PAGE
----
Arab Invasion Of India


In the early 8th century Arabs invaded India from the North-West region. This Arab invasion in AD 712 was led by Muhammad Bin Qasim a general of the Umayyad caliphate. Invasion on India was part of the policy of Arab expansion during this period.

The rise of Islam in Arabia gave rise to a new political system. The process of expansion which had started after the capture of Mecca by the prophet Muhammad continued after his death.

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Rise And Spread Of Islam

In the 7th century AD, a new religion named “ISLAM” was born in Arabia and in a very short span it carved out an empire extending from North Africa to Iberian Peninsula to Iran and India.

Islam was founded and preached by Prophet Muhammad (AD 570–632).

This religion transformed the religious, political and social life of not only the people of Arabia but also of many parts of the world.

Islam laid emphasis upon belief in one God and its holy book as the “QURAN”. Muslims believe that the Quran is revealed by God to Prophet Muhammad. Quran is respected as the supreme source of authority in Islam. Every Muslim was asked –

  • to pray five times a day,
  • to fast during the month of Ramzan,
  • to distribute alms, and
  • to make a pilgrimage, if possible, to Mecca.

After the death of Prophet (AD 632) the task of providing religious and political leadership to the Muslims passed on to the Caliphs.

Caliph is derived from the Arabic word ‘Khalifa’ which means ‘deputy’. This is a title given to the rulers who succeeded Prophet Muhammad.

  • Between AD 632–661 there were four pious Caliphs, all close companions of the Prophet.
  • The Umayyad Caliphate (AD 661–750) succeeded the pious Caliphs. Umayyad dynasty gave stability and prosperity to the Caliphate.
  • Umayyad dynasty was followed by the Abbasid Caliphate (AD 750–1258).
  • During the time of later Abbasids, the Caliphs began to loose political control and independent Muslim Rulers (Sultans) emerged in several regions.

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The Arab expansion was notable for the speed with which it was accomplished.

  • Between AD 633–637, Arab conquered West Asia, Jordan Syria, Iraq, Turkey and Persia. They also conquered parts of North Africa and Southern Europe.
  • Between AD 639–637, Egypt was conquered.
  • By AD 712, the Arabs had entered Spain and were soon making inroads into Southern France.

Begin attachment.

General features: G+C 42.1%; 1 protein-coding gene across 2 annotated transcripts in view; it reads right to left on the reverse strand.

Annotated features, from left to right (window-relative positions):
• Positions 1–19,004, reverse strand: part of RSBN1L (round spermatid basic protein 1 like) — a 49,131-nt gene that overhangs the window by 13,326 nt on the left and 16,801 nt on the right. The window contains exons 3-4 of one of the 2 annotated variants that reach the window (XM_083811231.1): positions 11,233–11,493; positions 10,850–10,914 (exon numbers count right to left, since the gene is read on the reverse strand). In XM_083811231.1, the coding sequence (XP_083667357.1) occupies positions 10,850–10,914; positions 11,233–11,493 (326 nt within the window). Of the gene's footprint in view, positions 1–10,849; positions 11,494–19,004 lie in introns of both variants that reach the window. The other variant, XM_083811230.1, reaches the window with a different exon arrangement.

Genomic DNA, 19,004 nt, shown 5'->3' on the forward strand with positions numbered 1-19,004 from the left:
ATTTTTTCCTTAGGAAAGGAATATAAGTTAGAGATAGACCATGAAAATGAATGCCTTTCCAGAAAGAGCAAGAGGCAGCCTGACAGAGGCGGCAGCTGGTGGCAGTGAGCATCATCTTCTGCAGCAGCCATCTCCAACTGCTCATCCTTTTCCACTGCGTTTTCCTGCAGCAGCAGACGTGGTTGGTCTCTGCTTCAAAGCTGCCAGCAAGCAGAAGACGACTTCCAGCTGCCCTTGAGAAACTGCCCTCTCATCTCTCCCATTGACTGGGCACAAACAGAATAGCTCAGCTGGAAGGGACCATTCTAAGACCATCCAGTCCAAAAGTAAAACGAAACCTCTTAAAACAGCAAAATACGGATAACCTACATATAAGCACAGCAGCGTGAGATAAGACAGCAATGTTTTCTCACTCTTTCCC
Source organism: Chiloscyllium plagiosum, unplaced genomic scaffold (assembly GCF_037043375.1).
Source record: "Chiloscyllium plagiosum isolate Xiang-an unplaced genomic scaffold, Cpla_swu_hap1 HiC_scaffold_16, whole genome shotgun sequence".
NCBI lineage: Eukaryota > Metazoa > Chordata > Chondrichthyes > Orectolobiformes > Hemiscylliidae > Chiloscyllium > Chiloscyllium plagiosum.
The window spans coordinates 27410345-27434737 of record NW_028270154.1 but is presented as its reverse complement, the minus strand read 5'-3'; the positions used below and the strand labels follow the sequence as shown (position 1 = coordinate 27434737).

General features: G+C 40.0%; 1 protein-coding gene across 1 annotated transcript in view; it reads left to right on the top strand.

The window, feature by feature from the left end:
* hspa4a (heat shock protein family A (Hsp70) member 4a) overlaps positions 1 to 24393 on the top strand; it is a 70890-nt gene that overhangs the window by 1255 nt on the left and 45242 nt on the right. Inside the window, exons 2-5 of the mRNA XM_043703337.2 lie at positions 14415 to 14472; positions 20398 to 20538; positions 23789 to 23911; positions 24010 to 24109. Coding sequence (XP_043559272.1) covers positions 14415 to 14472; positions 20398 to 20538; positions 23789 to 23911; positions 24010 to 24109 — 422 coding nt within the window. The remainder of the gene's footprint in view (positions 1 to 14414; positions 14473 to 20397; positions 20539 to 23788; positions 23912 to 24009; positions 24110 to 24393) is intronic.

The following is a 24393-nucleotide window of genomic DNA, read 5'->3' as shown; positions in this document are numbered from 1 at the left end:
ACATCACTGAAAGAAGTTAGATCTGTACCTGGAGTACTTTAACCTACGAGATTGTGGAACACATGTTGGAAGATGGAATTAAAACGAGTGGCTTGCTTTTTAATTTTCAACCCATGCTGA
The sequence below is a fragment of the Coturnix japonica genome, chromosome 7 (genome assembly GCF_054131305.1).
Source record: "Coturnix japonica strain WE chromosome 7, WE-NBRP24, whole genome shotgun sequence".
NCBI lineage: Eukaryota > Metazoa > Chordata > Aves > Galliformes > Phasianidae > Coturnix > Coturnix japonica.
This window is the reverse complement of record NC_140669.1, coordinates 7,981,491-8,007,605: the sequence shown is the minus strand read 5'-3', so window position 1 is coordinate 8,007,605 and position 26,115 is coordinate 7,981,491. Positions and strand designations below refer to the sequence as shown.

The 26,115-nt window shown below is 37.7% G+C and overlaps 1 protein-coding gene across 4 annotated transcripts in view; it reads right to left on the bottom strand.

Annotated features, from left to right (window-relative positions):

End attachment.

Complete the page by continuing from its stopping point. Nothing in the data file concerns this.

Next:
• By the 8th Century AD, the Arabs had acquired a core position from Spain to India, connecting the trade of Mediterranean and the Indian Ocean.

During the early years of the 8th Century, the Umayyads reached the height of their power. They had created the largest ever-Muslim state that existed.

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Arabs were also attracted by the wealth of India. Arab merchants and sailors had brought back stories of great wealth of India. However, the reason for the invasion of Sindh was to avenge the plunder of Arab Ships by pirates of Debol. King Dahir refused to punish the pirates.

Hajjaj the governor of Iraq dispatched an army under Muhammad Bin Qasim. He arrived in Sind in AD 712, and besieged Debol which was situated on the sea-coast. After crossing the Indus he marched forward. At Rawar, Muhammad Bin Qasim attacked Dahir who was defeated. Arabs killed a large number of fleeing soldiers. Dahir was also caught and killed. Muhammad Bin Qasim now proceeded forward and within a short span he conquered various important places in Sind including Brahmanabad.

The economic life of Sind got disturbed as a result of campaigns of Qasim. A large number of people and merchants had fled from Sind. He had conquered the major portion of Sind up to the lower Punjab. His rule lasted only for two years. However many Arabs settled down in Sind and established relations with the local population. The Arab influence continued for a long period with pockets of Muslim influence established in various parts of Sind.

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Bibliography : NIOS – Medieval India

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